Lockheed Martin GPS 3F satellite rendering.
Rendering of a GPS 3F satellite. Credit: Lockheed Martin Credit: Lockheed Martin

On Nov.15, 2021, a missile streaked into space from Russia. Once above the atmosphere, it released a kinetic kill vehicle that destroyed a retired Russian satellite. The resulting debris endangered other satellites and the International Space Station, including the Russian members of its crew. 

A week later Russian troops massed along the border with Ukraine. A Russian news commentator recognized as Putin’s mouthpiece bragged that Russia could destroy all 32 US Global Positioning System (GPS) satellites and blind NATO forces. 

This was a particularly ominous warning. 

U.S. critical infrastructure relies on precise timing and navigation signals from GPS satellites. At a December public meeting, a member of the National Security Council summed this up by saying “GPS is still a single point of failure” for America.

If GPS signals suddenly disappeared, transportation systems would immediately suffer. Everything would slow down, carry less capacity, and be more dangerous. Air travel would be less efficient and safe. Delivery services would be hamstrung. Uber and Lyft would be out of business.  

Other critical systems would follow over subsequent days. Cellphone towers and internet switches would lose synchronization. Banks could not timestamp transactions. Control systems for electrical grids, sewer and water systems, and many industrial applications would fail or revert to inefficient manual operations.

And, of course, Putin would not even need not go through the trouble of shooting down satellites and risking all-out war. He could do it with the flip of a switch.

Russia excels at cyber and electronic warfare. State media has boasted of Russia’s ability to make aircraft carriers useless. Russian forces regularly jam GPS and other satellite signals in various parts of the world. They also have perfected “spoofing,” sending false signals to make GPS users think they are someplace they are not. 

Russian capabilities also reportedly extend into space with nuclear-powered electronic warfare satellites. These could jam GPS signals across the face of the planet.  

A cyber or jamming attack would have clear advantages over destroying satellites. Cyber-attacks are often difficult to attribute and would be less likely to prompt a shooting war. Putin also would have the flexibility to undo things if they started to get out of hand, or once he got what he wanted.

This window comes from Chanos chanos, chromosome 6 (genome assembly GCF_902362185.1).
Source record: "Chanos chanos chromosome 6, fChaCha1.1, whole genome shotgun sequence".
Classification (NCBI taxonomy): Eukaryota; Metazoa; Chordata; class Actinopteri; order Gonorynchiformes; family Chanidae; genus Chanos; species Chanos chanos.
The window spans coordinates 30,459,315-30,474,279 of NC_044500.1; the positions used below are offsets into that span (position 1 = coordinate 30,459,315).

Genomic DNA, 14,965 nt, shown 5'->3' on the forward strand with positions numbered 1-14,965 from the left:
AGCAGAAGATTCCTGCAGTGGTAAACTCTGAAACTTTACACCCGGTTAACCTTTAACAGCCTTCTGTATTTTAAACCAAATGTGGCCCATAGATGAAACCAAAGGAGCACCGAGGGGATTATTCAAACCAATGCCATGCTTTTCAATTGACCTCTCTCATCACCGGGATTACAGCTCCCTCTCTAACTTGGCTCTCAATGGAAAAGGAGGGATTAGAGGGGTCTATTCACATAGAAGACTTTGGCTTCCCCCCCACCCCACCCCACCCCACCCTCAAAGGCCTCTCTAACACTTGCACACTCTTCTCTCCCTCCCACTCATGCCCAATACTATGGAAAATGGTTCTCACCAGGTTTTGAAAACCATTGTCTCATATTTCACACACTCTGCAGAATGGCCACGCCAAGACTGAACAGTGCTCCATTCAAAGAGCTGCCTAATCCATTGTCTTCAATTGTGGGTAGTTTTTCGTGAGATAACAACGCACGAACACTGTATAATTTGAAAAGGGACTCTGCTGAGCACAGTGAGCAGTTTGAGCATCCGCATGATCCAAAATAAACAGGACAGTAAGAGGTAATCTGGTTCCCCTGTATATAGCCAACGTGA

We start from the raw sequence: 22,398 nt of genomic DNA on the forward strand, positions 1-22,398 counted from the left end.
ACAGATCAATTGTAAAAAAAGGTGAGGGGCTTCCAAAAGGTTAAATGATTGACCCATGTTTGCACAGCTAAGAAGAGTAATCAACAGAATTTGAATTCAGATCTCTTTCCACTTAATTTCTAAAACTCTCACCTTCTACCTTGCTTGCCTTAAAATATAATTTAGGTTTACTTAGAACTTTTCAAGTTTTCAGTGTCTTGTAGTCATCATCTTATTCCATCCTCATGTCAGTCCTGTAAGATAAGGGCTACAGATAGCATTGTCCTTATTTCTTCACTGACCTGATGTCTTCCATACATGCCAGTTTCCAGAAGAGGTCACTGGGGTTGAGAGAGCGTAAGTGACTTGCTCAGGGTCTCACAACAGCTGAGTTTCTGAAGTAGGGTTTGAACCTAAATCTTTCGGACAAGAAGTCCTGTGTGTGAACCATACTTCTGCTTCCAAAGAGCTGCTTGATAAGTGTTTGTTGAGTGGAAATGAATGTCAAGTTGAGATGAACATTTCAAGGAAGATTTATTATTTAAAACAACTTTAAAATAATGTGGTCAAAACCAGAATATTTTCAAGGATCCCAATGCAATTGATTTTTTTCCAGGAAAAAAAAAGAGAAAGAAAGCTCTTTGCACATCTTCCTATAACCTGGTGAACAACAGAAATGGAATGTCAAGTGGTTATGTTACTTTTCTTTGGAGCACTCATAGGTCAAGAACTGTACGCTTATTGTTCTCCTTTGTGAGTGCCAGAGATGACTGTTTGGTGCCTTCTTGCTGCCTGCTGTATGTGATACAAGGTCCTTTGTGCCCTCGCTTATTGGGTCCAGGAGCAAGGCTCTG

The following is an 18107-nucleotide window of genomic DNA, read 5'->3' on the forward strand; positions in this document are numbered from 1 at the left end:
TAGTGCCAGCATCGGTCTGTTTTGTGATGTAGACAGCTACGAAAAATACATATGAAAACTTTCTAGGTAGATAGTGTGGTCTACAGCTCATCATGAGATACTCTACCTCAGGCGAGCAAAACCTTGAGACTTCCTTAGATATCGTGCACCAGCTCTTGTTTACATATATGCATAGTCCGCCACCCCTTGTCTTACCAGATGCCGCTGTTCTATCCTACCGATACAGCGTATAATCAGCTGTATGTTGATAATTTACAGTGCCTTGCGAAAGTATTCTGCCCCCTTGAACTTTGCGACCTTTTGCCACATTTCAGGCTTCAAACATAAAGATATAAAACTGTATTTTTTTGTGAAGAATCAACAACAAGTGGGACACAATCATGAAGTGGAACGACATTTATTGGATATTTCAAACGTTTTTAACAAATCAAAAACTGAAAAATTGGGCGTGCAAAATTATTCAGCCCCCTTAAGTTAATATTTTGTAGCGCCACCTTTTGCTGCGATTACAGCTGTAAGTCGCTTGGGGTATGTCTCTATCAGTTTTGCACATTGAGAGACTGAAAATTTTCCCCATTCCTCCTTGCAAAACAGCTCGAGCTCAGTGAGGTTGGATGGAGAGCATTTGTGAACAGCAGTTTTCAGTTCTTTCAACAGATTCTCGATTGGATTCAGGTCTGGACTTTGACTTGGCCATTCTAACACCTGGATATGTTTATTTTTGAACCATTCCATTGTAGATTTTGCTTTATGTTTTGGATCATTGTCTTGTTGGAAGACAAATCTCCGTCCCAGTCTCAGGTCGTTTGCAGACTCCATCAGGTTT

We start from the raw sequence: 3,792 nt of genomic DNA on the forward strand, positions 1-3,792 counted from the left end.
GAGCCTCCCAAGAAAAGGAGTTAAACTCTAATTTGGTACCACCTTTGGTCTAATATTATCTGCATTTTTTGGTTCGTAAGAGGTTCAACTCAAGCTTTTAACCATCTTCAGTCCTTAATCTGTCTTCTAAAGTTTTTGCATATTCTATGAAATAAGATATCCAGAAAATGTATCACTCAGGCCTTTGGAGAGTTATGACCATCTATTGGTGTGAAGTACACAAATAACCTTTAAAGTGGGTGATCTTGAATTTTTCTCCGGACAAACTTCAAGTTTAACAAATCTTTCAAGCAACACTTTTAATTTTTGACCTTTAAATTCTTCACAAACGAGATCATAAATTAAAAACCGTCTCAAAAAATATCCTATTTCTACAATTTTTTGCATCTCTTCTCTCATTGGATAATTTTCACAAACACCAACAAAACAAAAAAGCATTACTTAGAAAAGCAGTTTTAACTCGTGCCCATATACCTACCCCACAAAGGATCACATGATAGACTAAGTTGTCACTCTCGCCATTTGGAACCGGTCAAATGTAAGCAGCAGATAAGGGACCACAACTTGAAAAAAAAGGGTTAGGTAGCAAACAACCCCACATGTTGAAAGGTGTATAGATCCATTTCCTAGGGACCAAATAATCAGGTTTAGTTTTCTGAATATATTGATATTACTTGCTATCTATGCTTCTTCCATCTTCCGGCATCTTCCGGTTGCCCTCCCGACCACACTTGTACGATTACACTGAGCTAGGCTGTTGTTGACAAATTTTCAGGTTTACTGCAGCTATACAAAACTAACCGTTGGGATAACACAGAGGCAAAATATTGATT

Protecting GPS satellites and signals is essential to U.S. national and economic security. And to keep our national policy and global leadership from being held hostage by threats.

Some have recently opined in SpaceNews and other publications that the solution is more and better GPS. It is true that a modernized and capable GPS is essential. 

Yet more of the same is unlikely to fix the problem. The most effective and least expensive solution is to make GPS a much less attractive target. 

America’s over-dependence on GPS for essential positioning, navigation, and timing (PNT) services has long been recognized. To help manage the problem, in 2004 President Bush mandated the establishment of an alternative and backup system for GPS. Administrations promised in 2008 and 2015 to do so. In 2018 a law was enacted requiring a terrestrial backup for GPS by the end of 2020. Each time, though, a lack of perceived real threat and bureaucratic inertia resulted in no action being taken. 

Russia has a terrestrial PNT system its civilians and military can use when signals from space are not available. So do China, South Korea, Iran, and Saudi Arabia.

We shut ours down in 2010. 

And so, our GPS, and our way of life, remain hostage to those better prepared to survive severe solar storms, accidents, and malicious attacks of all kinds. 

In a January 2021 report to Congress, the Department of Transportation identified the technologies and services needed to make GPS, and thus America, more secure. It offered a user-focused systems engineering approach that included signals from space, terrestrial transmitters, and fiber. 

All these are readily available as mature commercial services. And the projected annual price tag to contract for them is a small fraction of the $1.5B spent on GPS each year. 

PNT is critical tech infrastructure. Expanding and securing our national PNT capability could easily be included and funded as a project in the recently enacted Bipartisan Infrastructure Framework.

While GPS satellites and services are at risk from threats like severe solar weather and human error, the greatest risk is undoubtedly from malicious acts by other nations, terrorists, criminal organizations, and hackers.

Providing GPS alternatives will help protect satellites and signals by making them much less attractive targets. Why attack a system if it’s not a single point of failure? Or if users have alternatives operating in parallel or they can switch to in an instant? 

GPS and the American people must be protected. We have the legal mandates and funding mechanisms in place. All we need is for the administration to follow the 2018 law and get the bullseye off GPS as soon as possible.

Dana A. Goward is the president of Resilient Navigation & Timing Foundation. The Alexandria, Virginia-based nonprofit was established in 2013 to promote the Enhanced Loran service as a backup to GPS. The RNT Foundation currently advocates more generally for the government to implement policies and systems to protect GPS signals and users.

Dana A. Goward is the president of Resilient Navigation & Timing Foundation.